miserablemoaninggit

Oh I see. I tend to find it much easier to 'pitch' my language to the audience, so to speak, based upon years as a teacher trying to make abstract philosophical concepts comprehensible to young people (from 16 years old when I do school and college visits, to around 23 years old), voluntary work working in hostels in which my language has to come 'right down' to a certain level when I'm handing out sandwiches, hot tea and giving some basic counselling about drug and alcohol abuse. Most of my fellow academics I know seem to find it relatively easy to 'switch-off' from the language of the lecture hall, to the easy, conversational language of the staffroom and pub. Odd that!
miserablemoaninggit
18th May 11 09:44

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Boblet

Boblet

Sam the Tiger. I am not, indeed, sure whether it is not true to say that the Milton who once seemed not unlike a seventeenth-century Shelley had not become, out of an experience ever more bitter in each year, more alien [sic] to the founder of that Jesuit sect which nothing could induce him to tolerate.
Boblet
16th May 11 22:13

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Sam, the Tiger

Sam, the Tiger

Au contraire. Native to the “manor” born, honored perhaps in its breach than its observance, I presume we move in different literary circles. As to your pain, I’ve been there.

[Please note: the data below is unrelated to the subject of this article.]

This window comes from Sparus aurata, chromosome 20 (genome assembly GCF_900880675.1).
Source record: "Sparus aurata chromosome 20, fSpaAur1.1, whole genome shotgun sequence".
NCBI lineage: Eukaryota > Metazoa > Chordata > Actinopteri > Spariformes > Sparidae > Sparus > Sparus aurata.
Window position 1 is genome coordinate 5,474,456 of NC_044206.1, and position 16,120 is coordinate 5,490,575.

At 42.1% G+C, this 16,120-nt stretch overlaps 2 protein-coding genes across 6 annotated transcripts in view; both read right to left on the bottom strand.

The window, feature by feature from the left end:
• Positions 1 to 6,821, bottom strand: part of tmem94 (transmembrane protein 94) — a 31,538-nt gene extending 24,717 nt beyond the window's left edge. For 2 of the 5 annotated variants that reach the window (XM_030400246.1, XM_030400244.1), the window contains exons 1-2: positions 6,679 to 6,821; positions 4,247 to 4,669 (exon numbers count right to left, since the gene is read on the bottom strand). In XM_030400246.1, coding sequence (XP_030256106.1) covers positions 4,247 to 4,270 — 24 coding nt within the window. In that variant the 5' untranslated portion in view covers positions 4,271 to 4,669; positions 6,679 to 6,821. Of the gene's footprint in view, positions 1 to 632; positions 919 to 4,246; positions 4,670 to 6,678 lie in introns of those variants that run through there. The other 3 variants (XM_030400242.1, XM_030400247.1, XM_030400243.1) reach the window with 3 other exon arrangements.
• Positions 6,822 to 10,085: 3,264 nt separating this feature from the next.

My signature style is heavily subverted by involvements in academia and teaching of EngLit and Law, conditioned by the despised conventions of academic writing that inflict “existential trauma.” You're not alone in your dilemma.

Imagine this - Bloom’s prime example of unprovoked verbal assaults on innocent words:

'If openness means to go with the flow,' it is necessarily an accommodation to the present. That present is so closed to doubt about so many things impeding the progress of its principles that unqualified openness to it would mean forgetting the despised alternatives to it, knowledge of which makes us aware of what is doubtful in it.'

Few readers can claim to comprehend his lamentation over the failings of today's students, a call to arms to return to tradition and standards in education? Allan Bloom was a stellar scholar who “wanted liberal education to resist what is most powerful and the worship of vulgar success" and advocated openness to mean “closedness to all the charms that make us comfortable with the present.”

Abhorring anti-intellectualism, demeaning “professors whose attempts to influence end up in the power of the would-be influenced,” he didn’t think usurping Media and Business departments should be charged with the responsibility of teaching and condoning “Computer English.”

His literary soul-mate is William Blake who, when complained by Dr Tusler that Blake’s work was getting more more difficult to understand, the response was scathing. No details for fear of being misinterpreted.

If ever I needed a worthy foil to cross swords with over the relativism of good-bad scholarly exposition, legions exist. I thought I had already held down my approach below the limits of abnormal academic conventions; but I may be wrong. I apologize.